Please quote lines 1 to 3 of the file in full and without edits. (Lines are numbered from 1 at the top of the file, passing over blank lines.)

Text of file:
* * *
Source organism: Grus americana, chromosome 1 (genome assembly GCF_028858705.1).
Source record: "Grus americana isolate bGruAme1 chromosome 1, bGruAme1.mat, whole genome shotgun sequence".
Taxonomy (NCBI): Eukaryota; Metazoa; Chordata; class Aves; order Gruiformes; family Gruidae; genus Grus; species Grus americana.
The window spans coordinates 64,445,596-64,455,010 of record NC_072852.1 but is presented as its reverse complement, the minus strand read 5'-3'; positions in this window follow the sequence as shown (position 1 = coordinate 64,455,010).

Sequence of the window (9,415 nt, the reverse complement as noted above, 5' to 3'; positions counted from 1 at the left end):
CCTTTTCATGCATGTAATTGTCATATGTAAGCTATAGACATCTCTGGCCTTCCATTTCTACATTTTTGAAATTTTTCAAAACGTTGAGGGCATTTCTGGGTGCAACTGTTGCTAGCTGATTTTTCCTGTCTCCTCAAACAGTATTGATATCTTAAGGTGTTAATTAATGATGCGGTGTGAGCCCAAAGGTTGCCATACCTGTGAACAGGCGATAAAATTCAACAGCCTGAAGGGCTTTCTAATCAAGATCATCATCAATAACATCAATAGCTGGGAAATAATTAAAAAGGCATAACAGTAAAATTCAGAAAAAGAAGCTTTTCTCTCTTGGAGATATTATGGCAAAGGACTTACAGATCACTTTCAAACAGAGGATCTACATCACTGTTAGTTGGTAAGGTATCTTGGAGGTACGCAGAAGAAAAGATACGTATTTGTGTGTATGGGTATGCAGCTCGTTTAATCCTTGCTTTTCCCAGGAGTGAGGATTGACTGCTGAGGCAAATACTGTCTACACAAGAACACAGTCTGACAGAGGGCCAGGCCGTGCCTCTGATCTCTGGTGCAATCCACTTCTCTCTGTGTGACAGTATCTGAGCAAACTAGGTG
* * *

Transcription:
Source organism: Grus americana, chromosome 1 (genome assembly GCF_028858705.1).
Source record: "Grus americana isolate bGruAme1 chromosome 1, bGruAme1.mat, whole genome shotgun sequence".
Taxonomy (NCBI): Eukaryota; Metazoa; Chordata; class Aves; order Gruiformes; family Gruidae; genus Grus; species Grus americana.